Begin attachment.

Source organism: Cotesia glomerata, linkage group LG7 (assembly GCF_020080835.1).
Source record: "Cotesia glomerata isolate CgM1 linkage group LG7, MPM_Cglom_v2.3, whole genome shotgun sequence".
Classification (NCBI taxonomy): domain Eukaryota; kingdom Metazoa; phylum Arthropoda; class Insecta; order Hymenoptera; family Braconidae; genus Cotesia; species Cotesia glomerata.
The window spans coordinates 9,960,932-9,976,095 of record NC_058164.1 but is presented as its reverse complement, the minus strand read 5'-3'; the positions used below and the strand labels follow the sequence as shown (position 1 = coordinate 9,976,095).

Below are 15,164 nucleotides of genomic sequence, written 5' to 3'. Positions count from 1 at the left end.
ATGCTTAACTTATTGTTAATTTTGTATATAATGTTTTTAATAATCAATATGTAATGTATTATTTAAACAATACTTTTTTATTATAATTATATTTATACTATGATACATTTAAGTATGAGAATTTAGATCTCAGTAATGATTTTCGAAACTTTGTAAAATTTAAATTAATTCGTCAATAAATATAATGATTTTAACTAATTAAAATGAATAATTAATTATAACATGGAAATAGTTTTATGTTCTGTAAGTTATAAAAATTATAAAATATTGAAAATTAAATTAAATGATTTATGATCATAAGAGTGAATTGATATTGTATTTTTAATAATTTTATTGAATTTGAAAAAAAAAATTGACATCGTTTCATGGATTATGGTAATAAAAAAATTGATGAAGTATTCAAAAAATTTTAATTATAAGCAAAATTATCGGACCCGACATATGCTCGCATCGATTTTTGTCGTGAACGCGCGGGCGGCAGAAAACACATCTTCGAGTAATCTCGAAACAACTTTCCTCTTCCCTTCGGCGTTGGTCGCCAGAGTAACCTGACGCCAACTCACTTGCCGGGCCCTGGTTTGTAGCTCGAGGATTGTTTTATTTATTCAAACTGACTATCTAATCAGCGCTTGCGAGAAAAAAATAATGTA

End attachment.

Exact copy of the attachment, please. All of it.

Source organism: Cotesia glomerata, linkage group LG7 (assembly GCF_020080835.1).
Source record: "Cotesia glomerata isolate CgM1 linkage group LG7, MPM_Cglom_v2.3, whole genome shotgun sequence".
Classification (NCBI taxonomy): domain Eukaryota; kingdom Metazoa; phylum Arthropoda; class Insecta; order Hymenoptera; family Braconidae; genus Cotesia; species Cotesia glomerata.
The window spans coordinates 9,960,932-9,976,095 of record NC_058164.1 but is presented as its reverse complement, the minus strand read 5'-3'; the positions used below and the strand labels follow the sequence as shown (position 1 = coordinate 9,976,095).

Below are 15,164 nucleotides of genomic sequence, written 5' to 3'. Positions count from 1 at the left end.
ATGCTTAACTTATTGTTAATTTTGTATATAATGTTTTTAATAATCAATATGTAATGTATTATTTAAACAATACTTTTTTATTATAATTATATTTATACTATGATACATTTAAGTATGAGAATTTAGATCTCAGTAATGATTTTCGAAACTTTGTAAAATTTAAATTAATTCGTCAATAAATATAATGATTTTAACTAATTAAAATGAATAATTAATTATAACATGGAAATAGTTTTATGTTCTGTAAGTTATAAAAATTATAAAATATTGAAAATTAAATTAAATGATTTATGATCATAAGAGTGAATTGATATTGTATTTTTAATAATTTTATTGAATTTGAAAAAAAAAATTGACATCGTTTCATGGATTATGGTAATAAAAAAATTGATGAAGTATTCAAAAAATTTTAATTATAAGCAAAATTATCGGACCCGACATATGCTCGCATCGATTTTTGTCGTGAACGCGCGGGCGGCAGAAAACACATCTTCGAGTAATCTCGAAACAACTTTCCTCTTCCCTTCGGCGTTGGTCGCCAGAGTAACCTGACGCCAACTCACTTGCCGGGCCCTGGTTTGTAGCTCGAGGATTGTTTTATTTATTCAAACTGACTATCTAATCAGCGCTTGCGAGAAAAAAATAATGTA